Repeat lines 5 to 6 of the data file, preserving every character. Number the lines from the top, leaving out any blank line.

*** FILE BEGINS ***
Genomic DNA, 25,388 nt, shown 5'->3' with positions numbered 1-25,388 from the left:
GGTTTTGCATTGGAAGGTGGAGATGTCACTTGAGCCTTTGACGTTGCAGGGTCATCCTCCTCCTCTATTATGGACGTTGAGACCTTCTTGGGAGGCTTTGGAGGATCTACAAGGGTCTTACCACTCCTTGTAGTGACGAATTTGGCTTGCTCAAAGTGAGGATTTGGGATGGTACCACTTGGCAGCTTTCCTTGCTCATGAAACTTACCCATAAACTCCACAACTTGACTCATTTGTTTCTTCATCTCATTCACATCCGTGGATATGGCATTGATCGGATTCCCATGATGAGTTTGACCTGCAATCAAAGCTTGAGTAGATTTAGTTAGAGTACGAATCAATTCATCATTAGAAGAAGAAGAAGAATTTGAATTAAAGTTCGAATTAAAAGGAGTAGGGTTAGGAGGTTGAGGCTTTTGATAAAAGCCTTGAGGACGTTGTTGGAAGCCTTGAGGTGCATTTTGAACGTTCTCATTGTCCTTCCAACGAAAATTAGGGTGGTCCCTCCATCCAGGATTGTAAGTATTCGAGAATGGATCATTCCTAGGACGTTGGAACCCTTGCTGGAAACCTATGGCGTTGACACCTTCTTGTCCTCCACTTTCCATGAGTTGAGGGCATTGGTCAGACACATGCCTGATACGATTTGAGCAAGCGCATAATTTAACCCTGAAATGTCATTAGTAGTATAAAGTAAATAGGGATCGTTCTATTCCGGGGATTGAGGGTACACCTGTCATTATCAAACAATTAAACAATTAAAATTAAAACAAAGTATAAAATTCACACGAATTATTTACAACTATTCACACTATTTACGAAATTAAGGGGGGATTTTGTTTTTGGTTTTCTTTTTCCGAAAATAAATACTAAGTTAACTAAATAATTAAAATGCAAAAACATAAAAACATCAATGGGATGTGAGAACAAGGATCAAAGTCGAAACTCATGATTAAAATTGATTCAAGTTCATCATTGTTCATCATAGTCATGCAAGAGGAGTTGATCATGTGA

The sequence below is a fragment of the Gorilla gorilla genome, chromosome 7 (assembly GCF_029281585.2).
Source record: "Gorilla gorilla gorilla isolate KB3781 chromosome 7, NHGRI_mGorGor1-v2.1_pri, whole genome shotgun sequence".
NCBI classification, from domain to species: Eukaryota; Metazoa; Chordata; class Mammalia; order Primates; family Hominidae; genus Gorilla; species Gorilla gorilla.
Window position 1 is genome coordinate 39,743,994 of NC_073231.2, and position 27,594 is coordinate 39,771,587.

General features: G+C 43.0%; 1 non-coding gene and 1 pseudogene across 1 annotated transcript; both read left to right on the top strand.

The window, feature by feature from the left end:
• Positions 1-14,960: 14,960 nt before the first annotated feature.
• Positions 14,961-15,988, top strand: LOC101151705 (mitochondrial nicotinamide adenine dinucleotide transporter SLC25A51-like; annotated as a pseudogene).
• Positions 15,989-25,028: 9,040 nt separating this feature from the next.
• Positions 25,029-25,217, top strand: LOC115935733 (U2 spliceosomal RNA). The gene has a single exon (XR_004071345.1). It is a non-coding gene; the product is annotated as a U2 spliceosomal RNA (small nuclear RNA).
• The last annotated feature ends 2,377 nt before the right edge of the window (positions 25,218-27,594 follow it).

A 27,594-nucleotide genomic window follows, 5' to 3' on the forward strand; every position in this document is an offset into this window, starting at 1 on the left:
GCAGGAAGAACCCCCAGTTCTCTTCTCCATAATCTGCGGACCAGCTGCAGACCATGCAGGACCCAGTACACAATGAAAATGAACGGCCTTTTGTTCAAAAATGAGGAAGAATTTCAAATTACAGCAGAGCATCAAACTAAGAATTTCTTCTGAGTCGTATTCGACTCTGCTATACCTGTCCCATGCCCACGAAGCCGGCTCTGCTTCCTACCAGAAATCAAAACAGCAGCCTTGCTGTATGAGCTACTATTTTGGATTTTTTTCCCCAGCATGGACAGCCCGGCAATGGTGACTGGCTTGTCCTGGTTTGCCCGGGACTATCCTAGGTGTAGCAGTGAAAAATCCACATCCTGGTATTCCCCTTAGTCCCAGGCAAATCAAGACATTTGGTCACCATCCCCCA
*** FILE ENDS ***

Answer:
NCBI classification, from domain to species: Eukaryota; Metazoa; Chordata; class Mammalia; order Primates; family Hominidae; genus Gorilla; species Gorilla gorilla.
Window position 1 is genome coordinate 39,743,994 of NC_073231.2, and position 27,594 is coordinate 39,771,587.